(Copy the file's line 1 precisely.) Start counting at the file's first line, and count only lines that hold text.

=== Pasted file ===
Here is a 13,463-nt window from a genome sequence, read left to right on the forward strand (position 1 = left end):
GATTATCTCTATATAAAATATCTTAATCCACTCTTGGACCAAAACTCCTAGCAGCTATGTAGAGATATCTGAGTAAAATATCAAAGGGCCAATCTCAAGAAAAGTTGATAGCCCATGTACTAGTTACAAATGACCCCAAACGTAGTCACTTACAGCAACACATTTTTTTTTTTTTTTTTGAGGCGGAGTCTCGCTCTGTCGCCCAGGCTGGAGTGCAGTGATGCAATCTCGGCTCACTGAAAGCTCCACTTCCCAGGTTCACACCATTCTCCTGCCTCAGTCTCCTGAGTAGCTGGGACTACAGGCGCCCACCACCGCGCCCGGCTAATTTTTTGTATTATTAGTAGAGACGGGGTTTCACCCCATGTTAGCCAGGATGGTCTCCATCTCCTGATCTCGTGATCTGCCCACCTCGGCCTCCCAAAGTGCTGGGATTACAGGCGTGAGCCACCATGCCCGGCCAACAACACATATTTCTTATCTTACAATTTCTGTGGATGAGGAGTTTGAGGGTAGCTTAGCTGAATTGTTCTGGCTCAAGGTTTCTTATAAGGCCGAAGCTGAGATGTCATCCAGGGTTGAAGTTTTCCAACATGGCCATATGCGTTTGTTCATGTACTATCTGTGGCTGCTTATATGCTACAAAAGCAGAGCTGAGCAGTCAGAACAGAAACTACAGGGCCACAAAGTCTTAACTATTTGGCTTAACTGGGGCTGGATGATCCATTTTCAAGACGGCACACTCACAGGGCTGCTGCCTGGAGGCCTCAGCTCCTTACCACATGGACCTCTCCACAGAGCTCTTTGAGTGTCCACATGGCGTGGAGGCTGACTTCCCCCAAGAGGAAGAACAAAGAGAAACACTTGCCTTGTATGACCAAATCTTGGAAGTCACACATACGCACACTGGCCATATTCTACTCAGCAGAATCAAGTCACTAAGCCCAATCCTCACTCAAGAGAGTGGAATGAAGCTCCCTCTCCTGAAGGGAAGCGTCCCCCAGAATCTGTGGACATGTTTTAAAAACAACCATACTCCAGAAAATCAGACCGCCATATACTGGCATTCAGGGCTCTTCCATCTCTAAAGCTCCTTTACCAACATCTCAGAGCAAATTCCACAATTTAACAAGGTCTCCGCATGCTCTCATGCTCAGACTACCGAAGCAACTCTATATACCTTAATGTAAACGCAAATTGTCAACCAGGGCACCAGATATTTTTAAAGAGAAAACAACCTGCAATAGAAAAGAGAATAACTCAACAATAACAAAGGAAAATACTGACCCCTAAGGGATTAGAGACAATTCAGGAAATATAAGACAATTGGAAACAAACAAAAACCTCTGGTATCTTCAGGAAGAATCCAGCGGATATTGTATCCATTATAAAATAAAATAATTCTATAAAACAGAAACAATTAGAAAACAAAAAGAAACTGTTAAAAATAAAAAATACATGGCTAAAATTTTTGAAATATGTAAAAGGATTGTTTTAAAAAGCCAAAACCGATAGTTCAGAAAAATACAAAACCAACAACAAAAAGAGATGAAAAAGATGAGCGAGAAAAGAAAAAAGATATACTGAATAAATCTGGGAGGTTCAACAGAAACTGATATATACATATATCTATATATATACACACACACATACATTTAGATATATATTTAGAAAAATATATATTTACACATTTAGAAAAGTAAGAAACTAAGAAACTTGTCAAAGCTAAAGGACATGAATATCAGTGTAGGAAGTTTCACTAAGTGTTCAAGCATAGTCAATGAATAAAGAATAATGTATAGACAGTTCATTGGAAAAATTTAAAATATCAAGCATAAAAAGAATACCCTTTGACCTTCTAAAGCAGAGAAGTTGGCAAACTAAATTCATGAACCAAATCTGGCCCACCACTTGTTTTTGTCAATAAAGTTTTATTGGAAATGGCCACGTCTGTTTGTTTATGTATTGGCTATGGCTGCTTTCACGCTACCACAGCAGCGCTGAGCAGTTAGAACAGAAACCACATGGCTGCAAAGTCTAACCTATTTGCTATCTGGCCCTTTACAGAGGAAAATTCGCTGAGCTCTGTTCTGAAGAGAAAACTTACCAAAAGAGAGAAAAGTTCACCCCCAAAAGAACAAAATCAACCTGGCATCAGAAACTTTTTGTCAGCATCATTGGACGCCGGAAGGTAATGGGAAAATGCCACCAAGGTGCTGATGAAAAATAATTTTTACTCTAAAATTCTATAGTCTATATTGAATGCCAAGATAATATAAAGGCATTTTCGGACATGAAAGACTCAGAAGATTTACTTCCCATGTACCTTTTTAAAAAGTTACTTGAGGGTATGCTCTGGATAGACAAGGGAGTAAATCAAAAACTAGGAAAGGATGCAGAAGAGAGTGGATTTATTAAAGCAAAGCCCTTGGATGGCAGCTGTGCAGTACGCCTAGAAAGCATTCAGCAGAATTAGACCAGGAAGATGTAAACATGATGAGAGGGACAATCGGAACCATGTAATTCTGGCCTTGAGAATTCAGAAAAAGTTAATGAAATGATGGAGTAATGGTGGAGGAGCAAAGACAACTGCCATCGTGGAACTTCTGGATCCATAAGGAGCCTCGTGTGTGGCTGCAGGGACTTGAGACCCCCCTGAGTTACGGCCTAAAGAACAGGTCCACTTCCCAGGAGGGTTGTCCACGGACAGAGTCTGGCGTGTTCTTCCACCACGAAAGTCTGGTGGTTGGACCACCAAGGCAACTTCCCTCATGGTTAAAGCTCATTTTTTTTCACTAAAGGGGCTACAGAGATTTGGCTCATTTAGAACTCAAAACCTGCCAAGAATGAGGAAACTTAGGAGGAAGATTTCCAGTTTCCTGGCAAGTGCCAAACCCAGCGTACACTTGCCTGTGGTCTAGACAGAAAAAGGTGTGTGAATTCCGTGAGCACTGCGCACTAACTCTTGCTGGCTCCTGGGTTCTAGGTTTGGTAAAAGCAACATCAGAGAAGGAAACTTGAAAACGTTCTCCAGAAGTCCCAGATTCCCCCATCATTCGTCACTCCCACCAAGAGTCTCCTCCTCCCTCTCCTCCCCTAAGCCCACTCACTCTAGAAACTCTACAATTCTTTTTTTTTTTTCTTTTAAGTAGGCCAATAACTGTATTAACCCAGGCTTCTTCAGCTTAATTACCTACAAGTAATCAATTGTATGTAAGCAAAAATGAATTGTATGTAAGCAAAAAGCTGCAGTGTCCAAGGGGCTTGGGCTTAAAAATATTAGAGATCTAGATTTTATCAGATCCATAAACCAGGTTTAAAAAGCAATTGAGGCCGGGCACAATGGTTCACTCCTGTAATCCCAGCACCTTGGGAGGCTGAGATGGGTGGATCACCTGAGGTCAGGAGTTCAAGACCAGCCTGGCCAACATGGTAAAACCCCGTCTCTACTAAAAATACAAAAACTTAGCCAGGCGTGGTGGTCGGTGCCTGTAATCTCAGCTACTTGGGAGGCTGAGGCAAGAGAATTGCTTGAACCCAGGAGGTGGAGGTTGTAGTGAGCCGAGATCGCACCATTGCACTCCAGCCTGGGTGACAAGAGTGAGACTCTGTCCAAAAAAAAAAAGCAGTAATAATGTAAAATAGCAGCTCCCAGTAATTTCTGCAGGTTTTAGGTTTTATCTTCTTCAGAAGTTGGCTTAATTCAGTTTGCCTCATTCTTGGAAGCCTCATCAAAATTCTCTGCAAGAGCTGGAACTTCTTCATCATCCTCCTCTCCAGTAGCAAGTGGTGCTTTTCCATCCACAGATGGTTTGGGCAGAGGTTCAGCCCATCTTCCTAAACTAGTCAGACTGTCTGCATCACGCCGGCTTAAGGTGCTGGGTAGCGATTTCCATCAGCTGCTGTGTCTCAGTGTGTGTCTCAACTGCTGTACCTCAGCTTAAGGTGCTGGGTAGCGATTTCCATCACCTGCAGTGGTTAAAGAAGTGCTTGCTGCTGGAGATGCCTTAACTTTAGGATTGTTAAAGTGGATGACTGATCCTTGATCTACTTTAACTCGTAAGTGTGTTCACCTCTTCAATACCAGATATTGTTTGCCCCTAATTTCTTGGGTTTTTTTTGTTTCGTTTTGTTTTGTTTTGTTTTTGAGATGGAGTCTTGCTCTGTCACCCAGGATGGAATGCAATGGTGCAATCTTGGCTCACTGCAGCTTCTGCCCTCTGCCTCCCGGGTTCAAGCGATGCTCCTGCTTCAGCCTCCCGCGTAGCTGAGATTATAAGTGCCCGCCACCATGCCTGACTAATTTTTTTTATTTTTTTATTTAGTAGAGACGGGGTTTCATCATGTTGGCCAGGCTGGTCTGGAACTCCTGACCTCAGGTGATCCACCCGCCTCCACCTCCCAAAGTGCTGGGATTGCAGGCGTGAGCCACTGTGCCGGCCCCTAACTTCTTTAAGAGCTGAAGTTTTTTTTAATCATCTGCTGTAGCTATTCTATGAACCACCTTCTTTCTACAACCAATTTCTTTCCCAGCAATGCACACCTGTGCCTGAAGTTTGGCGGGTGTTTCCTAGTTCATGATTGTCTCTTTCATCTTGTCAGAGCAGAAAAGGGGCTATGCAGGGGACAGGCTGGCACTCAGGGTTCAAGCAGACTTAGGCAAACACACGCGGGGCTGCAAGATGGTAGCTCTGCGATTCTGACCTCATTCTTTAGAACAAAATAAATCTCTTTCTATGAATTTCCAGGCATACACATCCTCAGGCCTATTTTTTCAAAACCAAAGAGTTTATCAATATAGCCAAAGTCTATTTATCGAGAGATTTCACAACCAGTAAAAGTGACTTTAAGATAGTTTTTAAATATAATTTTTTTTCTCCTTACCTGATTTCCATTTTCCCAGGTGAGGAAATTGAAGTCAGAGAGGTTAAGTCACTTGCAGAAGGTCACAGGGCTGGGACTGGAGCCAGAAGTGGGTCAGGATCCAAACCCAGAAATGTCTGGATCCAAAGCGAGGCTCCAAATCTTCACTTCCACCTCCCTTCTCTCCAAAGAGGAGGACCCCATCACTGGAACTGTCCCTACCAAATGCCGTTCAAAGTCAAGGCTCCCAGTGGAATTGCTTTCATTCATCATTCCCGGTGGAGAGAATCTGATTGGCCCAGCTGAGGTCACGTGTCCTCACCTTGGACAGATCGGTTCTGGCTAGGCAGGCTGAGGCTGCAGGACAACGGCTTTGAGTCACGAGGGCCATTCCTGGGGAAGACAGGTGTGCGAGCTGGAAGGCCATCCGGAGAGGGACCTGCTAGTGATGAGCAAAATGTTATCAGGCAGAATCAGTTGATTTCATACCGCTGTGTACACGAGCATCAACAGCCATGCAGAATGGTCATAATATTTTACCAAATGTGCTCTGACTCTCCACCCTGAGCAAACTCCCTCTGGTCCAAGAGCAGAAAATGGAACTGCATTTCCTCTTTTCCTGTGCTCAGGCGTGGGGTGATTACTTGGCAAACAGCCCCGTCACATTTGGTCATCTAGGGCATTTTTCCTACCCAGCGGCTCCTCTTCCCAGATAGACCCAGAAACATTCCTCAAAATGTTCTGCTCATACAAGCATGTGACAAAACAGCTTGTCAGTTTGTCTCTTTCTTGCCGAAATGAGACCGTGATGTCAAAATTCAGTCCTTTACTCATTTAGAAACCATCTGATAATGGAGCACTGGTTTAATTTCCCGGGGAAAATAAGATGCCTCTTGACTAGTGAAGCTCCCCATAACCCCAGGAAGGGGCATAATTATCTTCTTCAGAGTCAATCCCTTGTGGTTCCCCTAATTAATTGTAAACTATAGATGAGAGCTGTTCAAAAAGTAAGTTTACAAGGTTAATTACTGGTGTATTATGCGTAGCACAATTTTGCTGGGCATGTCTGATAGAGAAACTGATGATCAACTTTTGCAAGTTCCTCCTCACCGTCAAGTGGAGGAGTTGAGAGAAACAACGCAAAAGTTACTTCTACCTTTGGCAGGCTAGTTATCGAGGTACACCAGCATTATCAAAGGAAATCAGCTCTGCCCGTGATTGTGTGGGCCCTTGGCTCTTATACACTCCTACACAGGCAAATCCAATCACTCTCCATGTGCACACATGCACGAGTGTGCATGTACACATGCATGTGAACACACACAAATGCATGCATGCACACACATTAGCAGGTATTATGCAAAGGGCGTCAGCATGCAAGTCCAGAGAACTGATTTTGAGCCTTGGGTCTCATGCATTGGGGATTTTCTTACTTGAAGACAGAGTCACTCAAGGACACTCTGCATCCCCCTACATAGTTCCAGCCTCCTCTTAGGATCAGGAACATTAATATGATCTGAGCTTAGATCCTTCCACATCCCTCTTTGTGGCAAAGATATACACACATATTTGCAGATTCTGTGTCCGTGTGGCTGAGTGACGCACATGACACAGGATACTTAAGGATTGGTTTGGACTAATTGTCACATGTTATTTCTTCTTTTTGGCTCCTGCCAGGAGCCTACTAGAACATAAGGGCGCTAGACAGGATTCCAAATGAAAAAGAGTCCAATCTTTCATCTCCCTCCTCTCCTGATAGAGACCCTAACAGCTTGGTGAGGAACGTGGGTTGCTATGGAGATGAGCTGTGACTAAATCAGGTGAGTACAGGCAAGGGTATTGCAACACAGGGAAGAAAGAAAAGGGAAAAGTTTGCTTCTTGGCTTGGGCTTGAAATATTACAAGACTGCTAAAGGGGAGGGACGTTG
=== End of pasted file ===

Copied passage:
Here is a 13,463-nt window from a genome sequence, read left to right on the forward strand (position 1 = left end):